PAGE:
Savory Salami Chopped Salad
I love me a light, fresh, and healthy salad any day. Check out my jicama, fennel, and green apple slaw or watch our orange and honey steak salad video. But there are those moments when you want a salad to feel hearty and satisfying too, right? No? Is it just me? Anyways, you may have seen my video blog about my dinner at Pizzeria Mozza with my friends. At Mario Batali’s new restaurant in Newport Beach, we dined on delicious pizzas, but also this amazing salami-laden zesty salad, called “Nancy’s Chopped Salad.” It was truly an eye-opener.
It’s basically a good antipasto salad, but all chopped up and thrown together beautifully. Now, I am a big fan of tasting something at a restaurant and then trying to mimic it at home, my own way. Well let me just say, I made this salad for 4, and we killed that bad boy in an instant. Everyone agreed it was tasty, fresh, and hearty, yet somehow still light! This would be a perfect side dish to your pizza or pasta, or a great first course. We happened to eat it for our main meal for lunch, along with some roasted garlic bread, and it was perfection.
Let’s talk about lettuce. We need two kinds.
One is refreshing iceberg lettuce, either chopped or in my case, chopped AND shredded. FANCY!
And then don’t forget the raddichio…. gorgeously red and slightly bitter raddichio really gives this salad character and balance. It’s just not the same without it.
You pile both lettuces into a big salad bowl, and move onto the star of the show.
I think what had me at hello was the salami, and lots of it. That’s why in my home version, I felt the need to call it a “savory salami chopped salad.” You should be able to get a little bit of salami with every stab of the fork.
And it doesn’t hurt to throw in some cheese. Sliced provolone cheese does the trick.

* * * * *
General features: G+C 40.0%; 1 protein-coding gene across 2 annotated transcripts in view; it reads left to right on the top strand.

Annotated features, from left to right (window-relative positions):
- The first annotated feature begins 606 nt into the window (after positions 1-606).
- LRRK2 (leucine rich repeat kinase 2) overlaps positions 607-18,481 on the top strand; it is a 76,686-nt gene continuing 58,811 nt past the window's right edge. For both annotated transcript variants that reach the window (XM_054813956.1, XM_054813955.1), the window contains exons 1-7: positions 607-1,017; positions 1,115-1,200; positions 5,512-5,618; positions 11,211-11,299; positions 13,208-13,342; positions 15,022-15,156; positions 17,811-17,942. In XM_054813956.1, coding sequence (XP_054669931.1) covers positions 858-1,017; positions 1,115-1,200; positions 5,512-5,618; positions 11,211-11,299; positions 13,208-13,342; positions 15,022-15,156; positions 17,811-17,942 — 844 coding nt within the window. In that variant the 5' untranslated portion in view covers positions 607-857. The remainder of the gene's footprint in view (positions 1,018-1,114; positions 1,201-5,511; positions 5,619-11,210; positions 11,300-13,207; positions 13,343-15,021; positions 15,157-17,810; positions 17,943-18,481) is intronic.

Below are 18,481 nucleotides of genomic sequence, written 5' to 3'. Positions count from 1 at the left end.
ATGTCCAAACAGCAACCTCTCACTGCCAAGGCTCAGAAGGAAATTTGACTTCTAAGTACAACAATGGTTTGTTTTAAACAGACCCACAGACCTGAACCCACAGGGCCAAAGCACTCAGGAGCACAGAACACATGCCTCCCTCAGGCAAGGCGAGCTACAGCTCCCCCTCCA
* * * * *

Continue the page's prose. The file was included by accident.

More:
Pepperoncini from a jar are the perfect sour and slightly spicy bite you need to balance out all that salami and cheese. Chop off the stems and remove the seeds. Then slice them into thin rings. Scatter them on top of everything else.
Okay, I’m not usually from the school of “buy this weird ridiculous ingredient or else your dish will be ruined,” but in this case, I got these gorgeous baby heirloom tomatoes from Trader Joes, and they changed my life. Not only did they add pizzazz and color to the salad, but they were just so darn tasty. If you can find them, use them. Otherwise, the trusty cherry tomato will do just fine.
Measure out a full cup of tomatoes after they’re cut in half, and strew them around the lettuce.
The final touch is garbanzo beans from a can. I’m sure Mario Batali would gasp at me for failing to soak my own dried chickpeas overnight and cooking them myself, but I’m pretty certain Mario does not read my blog, so it’s okay. Just rinse them with water and they’re good to go. The chickpeas make this salad extra hearty and satisfying.
Finally, now that all your prep is done, move onto your simple, yet robust and zesty dressing. Guess what the secret ingredient to this dressing is… oregano and lots of it! Without it, the salad would definitely be missing that “hmm what is that” quality, so don’t leave it out. Seriously… I’m telling you what to do.